Koliganek School needs a makerspace because “making creates evidence of learning,” (Dougherty, 2012). Students don’t learn from taking tests because test questions have replaced students from direct experiences. Students learn best when they are engaged. “Students can take advantage of new tools for creative expression and for exploring the real world around them,” (Dougherty, 2012).
“Play energizes us and enlivens us. It eases our burdens. It renews our natural sense of optimism and opens us up to new possibilities,” – Stuart Brown.
Dougherty, D. (2012, June 04). Want To Improve Science Education? Let Kids Build Rockets and Robots Instead of Taking Standardized Tests. Retrieved July 19, 2016, from http://www.slate.com/articles/technology/future_tense/2012/06/maker_faire_and_science_education_american_kids_should_be_building_rockets_and_robots_not_taking_standardized_tests_.html
Martinez, S. L., & Stager, G. (n.d.). Invent to learn: Making, tinkering, and engineering in the classroom. Retrieved July 19, 2016.
Play Quotes. (2014). Retrieved July 19, 2016, from http://www.museumofplay.org/education/education-and-play-resources/play-quotes
EDET 678 Week 10 How are electronics viable additions to crafting for today’s young person?
Chibitronics is a “crafty merging of electronics and paper,” according to Hoopes. It combines adhesive stickers with electronic components like LEDs, sensor circuits, and microcontrollers. Chibitronics are “peel-and-stick stickers” (makerspaces.com). You can build circuits without the hassle of soldering, plugging wires, or clips. You use the stickers with conductive, or non-conductive adhesive tape to draw circuits on paper to create artwork.
The difference between conductive adhesive tape and non-conductive adhesive tape is that the conductive tape conducts electricity on both the top and the bottom, so you can make electrical connections just by taping one copper tape to another. The non-conductive tape is only conductive on the top (chibitronics.com). This is the less reliable tape, because taping two pieces together causes lights to flicker or not light up at all.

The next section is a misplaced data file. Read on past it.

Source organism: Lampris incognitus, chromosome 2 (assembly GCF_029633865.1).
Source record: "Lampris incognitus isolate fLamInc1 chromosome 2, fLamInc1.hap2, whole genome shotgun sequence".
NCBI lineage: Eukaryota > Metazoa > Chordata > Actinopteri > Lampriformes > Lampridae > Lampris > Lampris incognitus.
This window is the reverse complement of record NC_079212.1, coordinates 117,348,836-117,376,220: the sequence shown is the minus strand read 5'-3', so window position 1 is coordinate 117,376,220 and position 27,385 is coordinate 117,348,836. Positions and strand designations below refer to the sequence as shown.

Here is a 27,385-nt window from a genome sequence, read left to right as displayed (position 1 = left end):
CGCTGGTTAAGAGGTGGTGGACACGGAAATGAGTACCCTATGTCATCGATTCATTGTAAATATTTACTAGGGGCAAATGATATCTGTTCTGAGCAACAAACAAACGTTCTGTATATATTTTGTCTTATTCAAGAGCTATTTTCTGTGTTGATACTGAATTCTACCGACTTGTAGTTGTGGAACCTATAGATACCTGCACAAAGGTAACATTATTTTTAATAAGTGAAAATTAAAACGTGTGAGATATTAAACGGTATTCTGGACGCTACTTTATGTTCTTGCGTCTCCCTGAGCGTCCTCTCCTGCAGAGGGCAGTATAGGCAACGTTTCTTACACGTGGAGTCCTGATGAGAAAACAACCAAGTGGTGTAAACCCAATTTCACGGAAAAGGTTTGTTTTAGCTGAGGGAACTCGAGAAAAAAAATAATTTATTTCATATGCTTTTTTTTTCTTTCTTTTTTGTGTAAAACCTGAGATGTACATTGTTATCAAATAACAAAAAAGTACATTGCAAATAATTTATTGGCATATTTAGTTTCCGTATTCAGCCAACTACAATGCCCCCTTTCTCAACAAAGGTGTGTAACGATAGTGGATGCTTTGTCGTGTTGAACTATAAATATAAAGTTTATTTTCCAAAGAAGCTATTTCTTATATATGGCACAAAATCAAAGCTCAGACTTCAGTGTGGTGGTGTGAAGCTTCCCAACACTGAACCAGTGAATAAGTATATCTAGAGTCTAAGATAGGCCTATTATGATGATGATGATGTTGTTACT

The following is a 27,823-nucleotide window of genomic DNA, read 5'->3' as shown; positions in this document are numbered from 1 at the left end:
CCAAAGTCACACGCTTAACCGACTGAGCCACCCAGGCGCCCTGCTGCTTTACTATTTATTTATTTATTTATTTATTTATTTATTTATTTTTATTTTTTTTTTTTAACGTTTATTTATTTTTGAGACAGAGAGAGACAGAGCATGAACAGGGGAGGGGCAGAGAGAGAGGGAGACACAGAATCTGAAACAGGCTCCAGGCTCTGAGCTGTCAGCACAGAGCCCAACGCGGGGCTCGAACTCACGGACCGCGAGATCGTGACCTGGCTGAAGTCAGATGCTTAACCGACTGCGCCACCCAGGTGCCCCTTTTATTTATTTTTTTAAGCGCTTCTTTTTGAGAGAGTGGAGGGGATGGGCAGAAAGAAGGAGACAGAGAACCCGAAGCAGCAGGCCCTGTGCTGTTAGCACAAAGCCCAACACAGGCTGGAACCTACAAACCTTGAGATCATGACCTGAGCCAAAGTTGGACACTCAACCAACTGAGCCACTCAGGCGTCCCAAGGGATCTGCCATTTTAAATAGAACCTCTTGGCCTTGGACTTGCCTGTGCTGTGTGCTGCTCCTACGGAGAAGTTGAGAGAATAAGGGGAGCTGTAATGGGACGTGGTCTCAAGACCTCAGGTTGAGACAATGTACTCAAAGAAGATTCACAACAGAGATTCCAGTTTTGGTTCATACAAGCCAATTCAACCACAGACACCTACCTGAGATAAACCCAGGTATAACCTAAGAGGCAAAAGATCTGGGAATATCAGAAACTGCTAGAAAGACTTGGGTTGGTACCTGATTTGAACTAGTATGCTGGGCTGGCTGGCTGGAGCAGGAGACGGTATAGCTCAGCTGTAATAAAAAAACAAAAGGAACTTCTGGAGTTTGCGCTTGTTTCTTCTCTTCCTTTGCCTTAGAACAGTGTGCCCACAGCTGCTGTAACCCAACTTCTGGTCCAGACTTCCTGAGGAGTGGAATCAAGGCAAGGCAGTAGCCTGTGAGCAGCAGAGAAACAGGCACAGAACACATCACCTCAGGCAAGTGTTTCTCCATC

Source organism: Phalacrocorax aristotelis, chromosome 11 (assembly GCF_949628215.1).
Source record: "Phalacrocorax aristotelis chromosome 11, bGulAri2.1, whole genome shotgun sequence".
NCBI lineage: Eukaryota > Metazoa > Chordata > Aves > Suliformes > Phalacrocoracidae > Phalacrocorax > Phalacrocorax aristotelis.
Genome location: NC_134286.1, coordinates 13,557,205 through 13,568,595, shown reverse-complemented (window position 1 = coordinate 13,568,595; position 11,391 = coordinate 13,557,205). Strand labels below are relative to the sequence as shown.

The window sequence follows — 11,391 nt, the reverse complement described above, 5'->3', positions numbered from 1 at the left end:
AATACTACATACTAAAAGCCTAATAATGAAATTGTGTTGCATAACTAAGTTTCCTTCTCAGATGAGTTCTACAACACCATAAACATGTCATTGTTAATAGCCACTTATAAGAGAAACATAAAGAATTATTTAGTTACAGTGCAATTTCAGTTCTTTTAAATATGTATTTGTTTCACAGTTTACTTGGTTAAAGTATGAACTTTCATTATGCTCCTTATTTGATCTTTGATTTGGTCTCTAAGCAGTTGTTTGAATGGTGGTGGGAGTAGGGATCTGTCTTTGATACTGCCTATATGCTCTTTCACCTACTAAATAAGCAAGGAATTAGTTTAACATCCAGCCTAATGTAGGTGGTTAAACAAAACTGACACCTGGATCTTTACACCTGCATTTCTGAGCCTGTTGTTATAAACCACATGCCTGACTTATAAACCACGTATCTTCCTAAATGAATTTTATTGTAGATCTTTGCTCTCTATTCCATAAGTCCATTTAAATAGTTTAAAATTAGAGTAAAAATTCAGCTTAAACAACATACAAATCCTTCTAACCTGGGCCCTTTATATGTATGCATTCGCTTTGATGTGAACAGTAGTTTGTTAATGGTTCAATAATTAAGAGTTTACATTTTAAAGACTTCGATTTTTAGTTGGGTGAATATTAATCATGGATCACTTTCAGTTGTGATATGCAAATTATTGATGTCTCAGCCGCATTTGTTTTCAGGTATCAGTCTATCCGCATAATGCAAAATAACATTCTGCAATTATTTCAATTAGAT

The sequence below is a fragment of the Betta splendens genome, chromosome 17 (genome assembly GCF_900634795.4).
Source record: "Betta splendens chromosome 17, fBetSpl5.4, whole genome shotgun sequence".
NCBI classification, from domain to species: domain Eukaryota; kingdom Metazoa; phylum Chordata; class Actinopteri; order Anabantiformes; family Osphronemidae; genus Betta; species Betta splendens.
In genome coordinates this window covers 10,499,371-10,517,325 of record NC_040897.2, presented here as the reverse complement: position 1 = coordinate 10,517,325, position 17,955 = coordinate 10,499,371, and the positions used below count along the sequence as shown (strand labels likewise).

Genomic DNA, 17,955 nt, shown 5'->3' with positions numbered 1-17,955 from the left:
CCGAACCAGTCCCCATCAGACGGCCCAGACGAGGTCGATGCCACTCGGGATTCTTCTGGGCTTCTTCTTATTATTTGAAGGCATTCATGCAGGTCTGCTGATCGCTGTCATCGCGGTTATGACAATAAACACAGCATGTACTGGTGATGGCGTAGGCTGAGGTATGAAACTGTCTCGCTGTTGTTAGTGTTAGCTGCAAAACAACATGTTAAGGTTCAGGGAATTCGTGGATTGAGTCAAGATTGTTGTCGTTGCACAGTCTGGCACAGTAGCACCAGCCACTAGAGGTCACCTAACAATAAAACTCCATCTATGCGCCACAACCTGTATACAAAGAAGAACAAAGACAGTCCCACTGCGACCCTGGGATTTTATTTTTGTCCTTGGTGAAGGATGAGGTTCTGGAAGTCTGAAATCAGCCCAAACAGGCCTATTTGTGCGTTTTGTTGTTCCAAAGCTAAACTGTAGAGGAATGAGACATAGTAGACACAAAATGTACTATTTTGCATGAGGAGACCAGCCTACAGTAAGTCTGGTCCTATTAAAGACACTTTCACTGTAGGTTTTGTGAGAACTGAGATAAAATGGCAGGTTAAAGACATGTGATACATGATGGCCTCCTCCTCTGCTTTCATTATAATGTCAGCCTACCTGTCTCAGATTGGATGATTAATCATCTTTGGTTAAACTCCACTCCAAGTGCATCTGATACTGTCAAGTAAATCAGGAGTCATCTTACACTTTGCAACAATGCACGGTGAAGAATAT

I would love to use chibitronics in my classroom. I do a lot of art projects with my students, I think including these stickers would make their projects more significant. I know my kindergarteners and first graders would love to showcase their work, other classes would admire them and they would be proud to take them home.
I watched the videos on the Dandelion Painting and “How to Sketch with Electronics,” those videos are inspiring and I think they bring the artwork to life. I was truly inspired. If I’m this excited about it, I know that my students would be.
27 Makerspace Materials & Supplies – Makerspaces.com. (2016). Retrieved July 18, 2016, from https://www.makerspaces.com/27-makerspace-materials-supplies/
Getting Started with Copper Tape – chibitronics. (2014, May 09). Retrieved July 18, 2016, from https://chibitronics.com/copper-tape-tutorial/
Hoopes, H. (2014, January 22). Chibitronics connects circuits with stickers for entertaining electronic education. Retrieved July 18, 2016, from http://www.gizmag.com/chibitronics-circuit-stickers/30558/
(2012, November 15). Leah Buechley: How to “sketch” with electronics. Retrieved July 18, 2016, from https://www.youtube.com/watch?v=vTBp0Z5GPeI
Qi, J. (n.d.). Interactive Light Painting: Pu Gong Ying Tu (Dandelion Painting). Retrieved July 18, 2016, from https://vimeo.com/40904471
This week we read about maker days. I was thinking about what I currently implement in my room; Class Dojo to manage behavior. If the class reaches a certain amount of class points (i.e. 50 points), we cross out a letter in the word “maker day.” Once all the letters are crossed out, we would celebrate by having a Maker Day. I think this would be a great reward and students would work very hard to reach their class goal. I liked Catherine’s idea of having a “pilot” maker day. First inviting just the parents to work out the kinks, and small details before inviting the whole community. Because I teach K-1, I would partner with an intermediate teacher to coordinate a maker day. Just because students at that grade level can pair up with one of my kindergarteners and work together to advertise, fundraise, prepare, etc.
I’ve heard the term BYOD before (in a previous class I took), so it wasn’t completely new to me. Josie listed some challenges about BYOD to school; forgetting a charger, teacher/IT not able to fix technical issues, teacher unsure of how to use the apps, etc. However, I believe these challenges out way the benefits of BYOD. BYOD like Camille says; “increases efficiency, flexibility, authenticity, connectedness, communication, and leads to a more positive school climate where students, teachers, and administrators are working together.” We all bring our devices to school, and not having them utilized is a waste. I bring my phone to school, but never use it because outside devices cannot connect to the school’s wireless. It’s blocked. Only school devices are able to connect to the WiFi; which I dislike. I’d like to see our school district implement a BYOD policy. I think it’ll benefit everyone and increase student and staff communication, collaboration and motivation.